Health

Africa on its way to becoming a polio-free continent

It is likely that Nigeria will soon be removed by WHO from the list of countries where polio is endemic

 
By DTE Staff
Last Updated: Wednesday 12 August 2015
Violent insurgencies can hit the polio eradication drive in Africa, according to media reports
Credit: UNICEF Ethiopia/Flickr
Violent insurgencies can hit the polio eradication drive in Africa, according to media reports
Credit: UNICEF Ethiopia/Flickr Violent insurgencies can hit the polio eradication drive in Africa, according to media reports Credit: UNICEF Ethiopia/Flickr

A year has passed with Africa reporting no new case of wild polio for the first time, a World Health Organization (WHO) press release says. The last case was reported in central Somalia, a country located in the Horn of Africa, on August 11, 2014.

However, violent insurgencies can hit the polio eradication drive in the continent, according to media reports. The present achievement is a milestone even though Africa cannot be officially declared polio-free as yet.

Situation in Nigeria, Somalia

On July 24, 2015 Nigeria marked one year without reporting a case of wild polio. It will be declared polio-free if further laboratory tests in the future confirm no new cases and the WHO African Region completes two more years without a case of wild polio.

In an assessment report completed in June this year, a team concluded that transmission in Kenya and Ethiopia has also been interrupted. Undetected low level of transmission in Somalia cannot be ruled out, the researchers said.

Both Somalia and Nigeria are battling Islamist militant groups, which has raised fears, whether vaccines will reach children displaced by conflicts.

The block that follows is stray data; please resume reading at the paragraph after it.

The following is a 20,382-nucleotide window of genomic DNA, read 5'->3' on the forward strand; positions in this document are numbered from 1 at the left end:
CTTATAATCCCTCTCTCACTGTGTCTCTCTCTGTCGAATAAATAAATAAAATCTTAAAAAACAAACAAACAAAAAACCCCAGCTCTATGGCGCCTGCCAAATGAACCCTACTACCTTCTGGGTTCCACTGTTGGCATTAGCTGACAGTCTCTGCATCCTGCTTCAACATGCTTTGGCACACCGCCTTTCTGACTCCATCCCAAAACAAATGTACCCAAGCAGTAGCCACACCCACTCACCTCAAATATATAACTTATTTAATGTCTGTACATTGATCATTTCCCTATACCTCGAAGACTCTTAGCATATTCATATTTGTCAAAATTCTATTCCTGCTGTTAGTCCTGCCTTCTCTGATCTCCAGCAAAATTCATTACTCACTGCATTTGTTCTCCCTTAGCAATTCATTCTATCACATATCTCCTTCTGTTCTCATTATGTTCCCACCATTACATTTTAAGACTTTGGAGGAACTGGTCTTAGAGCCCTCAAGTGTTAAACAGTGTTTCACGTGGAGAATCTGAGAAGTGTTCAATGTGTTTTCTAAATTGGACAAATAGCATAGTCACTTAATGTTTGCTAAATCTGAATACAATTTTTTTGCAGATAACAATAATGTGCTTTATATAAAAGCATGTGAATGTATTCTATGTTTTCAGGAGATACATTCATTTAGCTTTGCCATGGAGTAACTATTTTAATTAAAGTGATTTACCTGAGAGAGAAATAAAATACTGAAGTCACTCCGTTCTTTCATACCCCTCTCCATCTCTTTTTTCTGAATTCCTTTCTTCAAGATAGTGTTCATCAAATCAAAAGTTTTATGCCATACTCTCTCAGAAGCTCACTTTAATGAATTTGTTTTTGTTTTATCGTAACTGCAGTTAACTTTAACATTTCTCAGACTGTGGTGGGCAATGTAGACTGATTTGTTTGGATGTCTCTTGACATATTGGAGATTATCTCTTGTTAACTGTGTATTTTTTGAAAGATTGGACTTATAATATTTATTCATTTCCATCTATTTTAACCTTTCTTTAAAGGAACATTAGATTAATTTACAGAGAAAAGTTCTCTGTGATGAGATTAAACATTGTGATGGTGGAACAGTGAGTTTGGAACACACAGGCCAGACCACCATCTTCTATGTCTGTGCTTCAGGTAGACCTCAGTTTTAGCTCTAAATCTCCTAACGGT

Positive picture

Despite the turmoil, it is likely that Nigeria will soon be removed by WHO from the list of countries where polio is endemic. In 2012, the country had more than half of all the world’s cases, but the numbers fell by 92 per cent between 2013 and 2014, media reports say.

Nigeria struggled to tackle polio since some northern states imposed a year-long boycott on the vaccine in 2003. State governors and religious leaders in the predominantly Islamic north alleged that the vaccines were contaminated by western powers to spread sterility and HIV Aids.

But in 2009 traditional leaders agreed to back immunisation campaigns and encouraged parents to have their children vaccinated.

The progress made by Africa will intensify pressure for action in the only two other polio-endemic countries—Pakistan and Afghanistan. Health experts hope that by 2018 polio will become the second human infectious disease, after smallpox, to be wiped out. 

Subscribe to Weekly Newsletter :
Related Stories
Related Blogs

India Environment Portal Resources :

Comments are moderated and will be published only after the site moderator’s approval. Please use a genuine email ID and provide your name. Selected comments may also be used in the ‘Letters’ section of the Down To Earth print edition.